The Middletown Public Library in partnership with the Middletown Historical Society is hosting an exhibit, “Extraordinary Women of the East Bay”. It will open at the Library on January 5th at 2:00 p.m. with a lecture given by Julia Bradley.The exhibit consists of 20 small, move able displays which will be spread throughout the Library. They recognize and celebrate 60 women who have made a difference in their East Bay communities. Three of the women are from Middletown. They are Mabel Norman Cerio, naturalist, Mary Clark Sturtevant, suffragette, and Cynthia Taggert, poet. The exhibit was prepared by Heidi Benedict, archivist at Roger Williams University, with contributions from 16 different historical societies, museums and libraries. It will run through the month of January.
In 2000, the Library of Congress began the Veterans History Project (www.loc.gov/vets). The mission of the project is to collect, preserve and share first-hand accounts of veteran’s experiences and photographs, letters and diariesfrom World War I throughpresent wars.The Middletown Public Library and the Middletown Historical Society are both working on this project to collect remembrances and memorabilia from our country’s veterans. If you have anything you would like to contribute, or if you or anyone you know would like to be interviewed, please contact MHS at firstname.lastname@example.org or call 849-1870. You can also contact Theresa Coish at the Middletown Public Library.
For years, anyone who ventured to the end of Vernon Avenue in Middletown and stumbled across the remnants of an earthen fortification, believed they were standing in a British fort. Today, thanks to the efforts of Kenneth Walsh, Ph.D., those who visit the site can read of the true origins of Green End Fort –that it was built by the French under Rochambeau in 1780 and named for the Saintonge Regiment. It was never built or occupied by British forces, as was previously believed. Proving the origins of the Redoute de Saintonge was a passion for Dr. Walsh, who passed away November 17 at the age of 80. He was a curious person, an engineerby trade, with a love of American History. In the 1970s, he first encountered inconsistencies between a British made map and the physical location of the fort. This initial find sent him on 40 year quest to uncover the truth and prove his theory.In the process, he helped found the Middletown Historical Society, served as the first President of ourBoard of Directors, and spearheaded a project which resulted in a 364 page report to the National Park Service on the Siege of Newport. Many of you have likely encountered Dr. Walsh at our Founders Day event, or at the MHS table at Harvest Fair. Ever enthusiastic on local history, he was always ready to volunteer, set up his historic maps and talk to the public about his latest work. His passion and drive for uncovering our history was an invaluable asset to the society. He will be greatly missed.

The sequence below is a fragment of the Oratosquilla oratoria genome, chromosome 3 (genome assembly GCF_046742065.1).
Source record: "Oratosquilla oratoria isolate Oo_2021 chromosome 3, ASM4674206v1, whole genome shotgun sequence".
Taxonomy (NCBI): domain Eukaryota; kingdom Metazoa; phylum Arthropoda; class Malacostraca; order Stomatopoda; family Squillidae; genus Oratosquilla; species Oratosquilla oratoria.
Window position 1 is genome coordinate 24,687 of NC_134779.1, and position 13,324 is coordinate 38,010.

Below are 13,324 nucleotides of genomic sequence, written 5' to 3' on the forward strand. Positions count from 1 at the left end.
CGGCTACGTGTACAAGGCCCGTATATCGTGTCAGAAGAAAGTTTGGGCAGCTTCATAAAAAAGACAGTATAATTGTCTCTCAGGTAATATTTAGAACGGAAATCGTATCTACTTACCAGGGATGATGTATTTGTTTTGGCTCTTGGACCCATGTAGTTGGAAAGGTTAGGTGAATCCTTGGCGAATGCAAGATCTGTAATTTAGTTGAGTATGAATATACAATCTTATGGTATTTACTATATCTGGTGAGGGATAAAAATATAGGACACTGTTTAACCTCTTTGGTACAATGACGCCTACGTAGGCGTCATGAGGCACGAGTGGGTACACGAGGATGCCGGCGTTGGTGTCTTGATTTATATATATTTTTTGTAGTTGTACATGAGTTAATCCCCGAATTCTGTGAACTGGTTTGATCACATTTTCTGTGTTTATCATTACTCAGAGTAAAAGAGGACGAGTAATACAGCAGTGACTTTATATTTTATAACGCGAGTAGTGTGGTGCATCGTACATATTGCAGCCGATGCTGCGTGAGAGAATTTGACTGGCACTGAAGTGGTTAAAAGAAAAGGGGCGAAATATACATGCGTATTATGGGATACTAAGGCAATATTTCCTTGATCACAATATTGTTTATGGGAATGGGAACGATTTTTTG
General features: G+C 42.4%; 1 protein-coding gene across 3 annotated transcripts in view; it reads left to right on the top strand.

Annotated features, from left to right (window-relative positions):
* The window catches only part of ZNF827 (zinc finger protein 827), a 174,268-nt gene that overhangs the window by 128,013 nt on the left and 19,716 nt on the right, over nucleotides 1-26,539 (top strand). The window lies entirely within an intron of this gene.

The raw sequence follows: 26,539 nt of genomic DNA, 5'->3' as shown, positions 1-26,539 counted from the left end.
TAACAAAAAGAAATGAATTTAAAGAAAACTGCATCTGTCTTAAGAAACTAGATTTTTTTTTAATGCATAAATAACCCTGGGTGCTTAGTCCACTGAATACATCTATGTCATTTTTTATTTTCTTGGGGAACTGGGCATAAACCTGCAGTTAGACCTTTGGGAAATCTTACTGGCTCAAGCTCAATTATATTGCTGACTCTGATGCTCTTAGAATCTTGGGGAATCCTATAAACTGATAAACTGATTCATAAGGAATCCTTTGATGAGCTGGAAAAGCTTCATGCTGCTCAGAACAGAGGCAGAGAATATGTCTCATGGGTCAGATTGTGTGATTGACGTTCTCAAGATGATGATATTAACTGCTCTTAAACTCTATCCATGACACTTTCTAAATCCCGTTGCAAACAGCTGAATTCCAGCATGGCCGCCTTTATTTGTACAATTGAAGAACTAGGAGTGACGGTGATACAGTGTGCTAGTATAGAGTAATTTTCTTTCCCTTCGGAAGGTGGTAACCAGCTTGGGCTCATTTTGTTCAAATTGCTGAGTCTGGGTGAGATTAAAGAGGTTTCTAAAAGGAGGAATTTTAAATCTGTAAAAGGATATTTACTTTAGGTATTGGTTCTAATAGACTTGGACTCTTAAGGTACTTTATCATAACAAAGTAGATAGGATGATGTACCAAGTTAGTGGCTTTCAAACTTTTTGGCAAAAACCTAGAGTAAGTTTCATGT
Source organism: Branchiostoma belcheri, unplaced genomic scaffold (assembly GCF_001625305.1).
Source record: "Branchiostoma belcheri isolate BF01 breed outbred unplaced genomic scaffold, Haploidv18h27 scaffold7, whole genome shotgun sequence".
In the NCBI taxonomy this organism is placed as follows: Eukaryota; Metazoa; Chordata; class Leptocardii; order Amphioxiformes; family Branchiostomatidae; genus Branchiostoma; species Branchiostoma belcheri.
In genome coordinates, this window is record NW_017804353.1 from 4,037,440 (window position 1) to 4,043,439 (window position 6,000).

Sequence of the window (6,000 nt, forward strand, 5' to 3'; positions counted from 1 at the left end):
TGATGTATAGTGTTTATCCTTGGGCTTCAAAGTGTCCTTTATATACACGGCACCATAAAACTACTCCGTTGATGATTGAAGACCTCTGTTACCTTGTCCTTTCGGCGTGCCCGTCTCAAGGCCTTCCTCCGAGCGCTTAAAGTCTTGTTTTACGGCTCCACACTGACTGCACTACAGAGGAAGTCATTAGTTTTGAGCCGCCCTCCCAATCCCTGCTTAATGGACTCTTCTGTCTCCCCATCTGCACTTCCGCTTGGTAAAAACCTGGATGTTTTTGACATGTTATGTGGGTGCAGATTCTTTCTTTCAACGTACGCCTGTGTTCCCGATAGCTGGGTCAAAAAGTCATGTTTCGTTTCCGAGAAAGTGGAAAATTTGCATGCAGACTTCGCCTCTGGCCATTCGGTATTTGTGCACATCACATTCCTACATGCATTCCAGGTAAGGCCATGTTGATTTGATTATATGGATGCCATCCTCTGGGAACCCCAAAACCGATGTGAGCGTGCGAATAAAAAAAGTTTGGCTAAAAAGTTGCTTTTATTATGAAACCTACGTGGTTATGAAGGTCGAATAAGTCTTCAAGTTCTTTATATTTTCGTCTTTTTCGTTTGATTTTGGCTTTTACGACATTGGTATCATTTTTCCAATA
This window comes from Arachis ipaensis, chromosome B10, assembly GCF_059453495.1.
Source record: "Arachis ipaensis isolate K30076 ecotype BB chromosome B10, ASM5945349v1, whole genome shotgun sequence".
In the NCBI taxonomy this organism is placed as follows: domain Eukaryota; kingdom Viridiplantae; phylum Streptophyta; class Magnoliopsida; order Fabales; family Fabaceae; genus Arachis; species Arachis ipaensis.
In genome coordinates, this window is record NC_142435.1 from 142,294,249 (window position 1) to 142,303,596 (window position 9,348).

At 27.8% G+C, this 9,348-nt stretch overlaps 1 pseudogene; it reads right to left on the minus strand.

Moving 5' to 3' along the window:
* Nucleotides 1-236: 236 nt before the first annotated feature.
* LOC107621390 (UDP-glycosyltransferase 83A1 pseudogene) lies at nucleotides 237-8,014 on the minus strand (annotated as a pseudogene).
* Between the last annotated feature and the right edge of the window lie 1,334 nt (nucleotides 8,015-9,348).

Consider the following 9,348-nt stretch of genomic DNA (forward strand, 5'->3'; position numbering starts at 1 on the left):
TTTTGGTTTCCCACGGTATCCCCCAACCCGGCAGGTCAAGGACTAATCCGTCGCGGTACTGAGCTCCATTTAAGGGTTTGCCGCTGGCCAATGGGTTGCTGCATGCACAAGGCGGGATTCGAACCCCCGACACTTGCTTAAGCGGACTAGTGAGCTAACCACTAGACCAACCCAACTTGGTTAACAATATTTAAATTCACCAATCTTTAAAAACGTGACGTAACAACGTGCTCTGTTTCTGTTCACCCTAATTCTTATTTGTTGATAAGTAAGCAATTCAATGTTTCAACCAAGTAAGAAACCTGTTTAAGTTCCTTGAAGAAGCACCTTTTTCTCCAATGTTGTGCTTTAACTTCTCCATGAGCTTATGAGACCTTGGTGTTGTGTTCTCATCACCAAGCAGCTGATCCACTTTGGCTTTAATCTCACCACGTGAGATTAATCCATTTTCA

We will be hosting an open house from 2:00 p.m. to 4:00 p.m. at the Paradise School. Light refreshments will be served.
All lectures will be from 2:00 p.m.to 4:00 p.m. at Paradise School, corner of Paradise and Prospect Avenues, and are subject to change. Check our website for verification.
Visit our website at www.middletownhistoricalsociety.org You can print the membership form on our Contact & Membership Info page and mail that in with your payment. You can also stop by one of our properties on any Sunday between 2 p.m. and 4 p.m. during the summer months, or Paradise School on any Wednesday year round between 9:30 a.m. and 11:00 a.m.
The Middletown Historical Society was founded on June 1, 1976. In order to ensure a record of the town’s past, its heritage—-where we came from, what we have done, what has been important to us—-the Middletown Historical Society was formed to protect and preserve that priceless legacy which we have inherited. PRESERVATION-RESTORATION-EDUCATION